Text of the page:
You may wonder why emails should have rules. After all, you communicate via emails every day in your professional life without any complaints from correspondents.

Just as there are rules governing every sphere of life, emails are no exception. However, a lot of professionals are oblivious to these rules and are prone to making embarrassing errors which may cause critical professional consequences. This post outlines some of the most important email rules every professional should know.

  • Professional Email Address

You should always have an email that allows a recipient identify you at a glance. Your email address should convey your name—this helps the recipient know whom exactly they are communicating with. In the case of working with for a company or even yourself, ensure that you use your professional email address for work-related correspondences.

  • Professional Salutations

No matter how relaxed your writing is, or how cordial the relationship between you and your correspondent is, it should not impact on the salutation in the email. Avoid laid-back expressions like ‘Yo Team!’, ‘Hey guys’, ‘Hiya’ etc. Desist from shortening people’s names, unless they categorically asked that their names be shortened. For instance, if a correspondent is Deborah, do not shorten it to Debbie or its variants unless you have been asked to. It is ‘Dear Deborah’, not ‘Yo Debbie’; or ‘Hello Richard’, not ‘Hey Dick’.

  • Clear Subject Line

Your subject line should summarise the purpose of the email. Avoid vague subject lines like ‘Good Morning’, ‘Hello’ and use subject lines like ‘Presentation Date Changed’, ‘Suggestions for Venue’.

Professionals are busy people and do not accord the same priority to every email they receive. Hence, most professionals decide to open or not open emails based on the subject line. If you want your email attended to in time, you should be more direct with your subject line.

  • Email Confidentiality

Every message sent electronically leaves a trail and emails are not as confidential as you think they are. Whenever you send a mail or a message, assume that others will be in the know of the contents of your mail and act accordingly. Do not write anything that may ruin you or others. Emails are easily shared with third parties; in other words, do not write anything you wouldn’t want someone else to see.

  • Tone Control

Tone is a very powerful feature in writing and it is prudent that you have absolute control of your tone, especially in writing emails. Tones can be misread outside the context of facial expressions and vocal cues which are present in speech. For instance, in a bid to convey a serious tone, it is easy to come off as snappy and curt. On the other hand, in a bid to seem pleasant, your reader might read ‘flirtatious’ in your writing.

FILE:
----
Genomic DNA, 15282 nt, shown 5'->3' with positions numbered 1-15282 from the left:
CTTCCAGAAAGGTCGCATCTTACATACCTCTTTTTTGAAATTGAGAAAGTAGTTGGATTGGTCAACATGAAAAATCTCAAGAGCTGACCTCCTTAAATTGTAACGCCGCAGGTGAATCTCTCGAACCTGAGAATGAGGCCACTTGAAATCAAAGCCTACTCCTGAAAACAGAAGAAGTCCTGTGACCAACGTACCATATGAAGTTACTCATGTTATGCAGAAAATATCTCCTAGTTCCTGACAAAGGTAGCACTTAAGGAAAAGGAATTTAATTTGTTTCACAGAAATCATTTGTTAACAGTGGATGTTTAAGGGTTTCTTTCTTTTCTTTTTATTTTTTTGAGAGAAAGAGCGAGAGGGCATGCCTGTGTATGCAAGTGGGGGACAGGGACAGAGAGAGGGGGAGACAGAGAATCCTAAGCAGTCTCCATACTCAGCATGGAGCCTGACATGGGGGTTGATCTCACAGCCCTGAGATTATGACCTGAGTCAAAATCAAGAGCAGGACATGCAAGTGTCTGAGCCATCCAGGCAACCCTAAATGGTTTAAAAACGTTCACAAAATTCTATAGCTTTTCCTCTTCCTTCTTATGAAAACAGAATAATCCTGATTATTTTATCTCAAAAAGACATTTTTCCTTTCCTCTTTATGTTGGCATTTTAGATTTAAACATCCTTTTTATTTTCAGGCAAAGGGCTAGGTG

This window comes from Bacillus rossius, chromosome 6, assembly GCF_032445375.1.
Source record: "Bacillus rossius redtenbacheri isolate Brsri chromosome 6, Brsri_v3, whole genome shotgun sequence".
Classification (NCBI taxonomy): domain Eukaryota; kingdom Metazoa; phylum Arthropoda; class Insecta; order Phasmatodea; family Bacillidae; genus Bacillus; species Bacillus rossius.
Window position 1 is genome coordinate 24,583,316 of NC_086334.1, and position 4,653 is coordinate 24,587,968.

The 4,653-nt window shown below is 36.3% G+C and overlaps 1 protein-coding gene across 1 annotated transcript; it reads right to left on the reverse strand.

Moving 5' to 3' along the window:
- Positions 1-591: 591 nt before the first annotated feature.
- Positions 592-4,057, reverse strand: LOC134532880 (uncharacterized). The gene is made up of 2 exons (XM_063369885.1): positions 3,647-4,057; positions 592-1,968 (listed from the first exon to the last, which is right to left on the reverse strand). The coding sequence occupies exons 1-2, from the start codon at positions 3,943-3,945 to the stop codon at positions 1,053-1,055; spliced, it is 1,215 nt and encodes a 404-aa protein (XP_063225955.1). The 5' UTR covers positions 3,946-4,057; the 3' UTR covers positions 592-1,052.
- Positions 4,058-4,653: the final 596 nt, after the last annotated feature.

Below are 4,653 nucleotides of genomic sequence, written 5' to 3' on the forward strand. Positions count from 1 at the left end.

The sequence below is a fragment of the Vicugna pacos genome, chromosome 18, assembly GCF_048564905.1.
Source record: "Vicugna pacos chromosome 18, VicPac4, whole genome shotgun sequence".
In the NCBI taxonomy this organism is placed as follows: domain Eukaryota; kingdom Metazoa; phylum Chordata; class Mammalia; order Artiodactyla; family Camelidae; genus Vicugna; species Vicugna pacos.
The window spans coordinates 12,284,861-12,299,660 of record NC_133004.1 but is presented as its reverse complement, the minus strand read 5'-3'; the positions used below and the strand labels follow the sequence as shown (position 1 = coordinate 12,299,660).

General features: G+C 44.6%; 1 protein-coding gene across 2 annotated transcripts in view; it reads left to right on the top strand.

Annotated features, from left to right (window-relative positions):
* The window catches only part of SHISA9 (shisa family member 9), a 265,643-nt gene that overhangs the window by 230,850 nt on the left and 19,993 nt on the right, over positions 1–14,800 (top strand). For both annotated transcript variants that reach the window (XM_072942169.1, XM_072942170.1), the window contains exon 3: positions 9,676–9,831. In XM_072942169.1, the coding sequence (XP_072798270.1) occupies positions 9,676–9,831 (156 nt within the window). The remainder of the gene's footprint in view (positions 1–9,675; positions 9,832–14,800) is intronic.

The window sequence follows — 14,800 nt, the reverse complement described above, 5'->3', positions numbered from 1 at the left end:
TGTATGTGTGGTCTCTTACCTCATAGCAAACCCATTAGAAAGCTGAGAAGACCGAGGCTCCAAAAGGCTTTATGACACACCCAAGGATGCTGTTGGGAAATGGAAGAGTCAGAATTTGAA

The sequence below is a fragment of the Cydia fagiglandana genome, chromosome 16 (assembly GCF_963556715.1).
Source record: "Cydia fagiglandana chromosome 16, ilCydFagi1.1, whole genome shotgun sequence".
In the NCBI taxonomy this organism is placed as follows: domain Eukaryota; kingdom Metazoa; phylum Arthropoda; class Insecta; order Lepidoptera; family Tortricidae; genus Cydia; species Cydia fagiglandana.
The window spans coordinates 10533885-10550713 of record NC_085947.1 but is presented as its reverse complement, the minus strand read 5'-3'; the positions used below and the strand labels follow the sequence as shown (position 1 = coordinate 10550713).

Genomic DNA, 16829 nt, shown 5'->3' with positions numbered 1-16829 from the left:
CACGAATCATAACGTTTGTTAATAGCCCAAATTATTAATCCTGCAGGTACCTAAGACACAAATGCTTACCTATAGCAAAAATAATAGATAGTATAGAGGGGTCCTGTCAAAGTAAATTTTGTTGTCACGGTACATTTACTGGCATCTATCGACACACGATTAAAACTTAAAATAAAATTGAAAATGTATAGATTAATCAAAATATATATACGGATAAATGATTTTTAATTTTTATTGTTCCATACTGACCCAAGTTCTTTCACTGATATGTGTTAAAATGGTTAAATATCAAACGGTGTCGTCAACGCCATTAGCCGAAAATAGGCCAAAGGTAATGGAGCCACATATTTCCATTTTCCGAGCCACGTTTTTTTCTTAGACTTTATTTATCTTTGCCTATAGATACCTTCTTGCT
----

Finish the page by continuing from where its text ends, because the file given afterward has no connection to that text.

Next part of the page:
• Using the ‘reply all’ feature

Desist from using the ‘reply all’ feature unless everyone on the list is required to receive that email. Ignoring emails can be annoying and so is copying people in emails that have nothing to do with them.

  • Use humour sparingly

In a corporate exchange, it is advisable to omit humour out of emails, even if you know the person very well. You might not know the mood of the recipient at the time and how your humour may be lost in translation in the absence of the right tone or facial expressions. Also, cultural differences may cause misinterpretation of jokes—something perceived as funny to you may be offensive in writing. To be on a safer side, avoid using humour in professional settings.

  • Acknowledge all emails

It is common knowledge how difficult it is replying to all emails, especially when a barrage of emails pours in every few minutes. Nonetheless, it is important that you try to reply to every email message – even those that are accidentally sent to you. If the sender is expecting a reply, for instance, you should let them know they have the wrong address.

  • Adding recipient’s email address

One precaution to take when dealing with professional emails is ensuring that you do not send the wrong email message to your recipient(s). This is best way to do this is by adding the recipient’s address after the message has been written, proofread, and ready to be sent. Even when you are replying to an email, you should delete the recipient’s address and add it when your message is ready to be sent. 

  • Include a signature block

Apart from adding publicity about yourself in the signature block, you should provide your recipient with some information about you. This usually entails your full name, your title, your company name, and contact information (phone number). Do not be extra with it by adding artworks (sans logos); maintain one font style, size and colour as used in the rest of the email. 

  • Usage of exclamation marks

Be cautious with the use of exclamation marks in your email messages. You should try not to use it at all, or if you must, only use it to show excitement. Do not get carried away with the use of exclamation marks lest you appear puerile or too emotional.

  • Proofread

Mistakes in your professional email messages can incur serious repercussions; they will not go unnoticed by recipients. Re-read your messages and do not rely on spellcheckers. Read them out loud to yourself—this is the best way to police your tone. Do not end up like a colleague who sent an email with the word ‘pubic’, instead of ‘public’. In your proofreading, proofread the recipient’s email address to ensure the right recipient has been selected.

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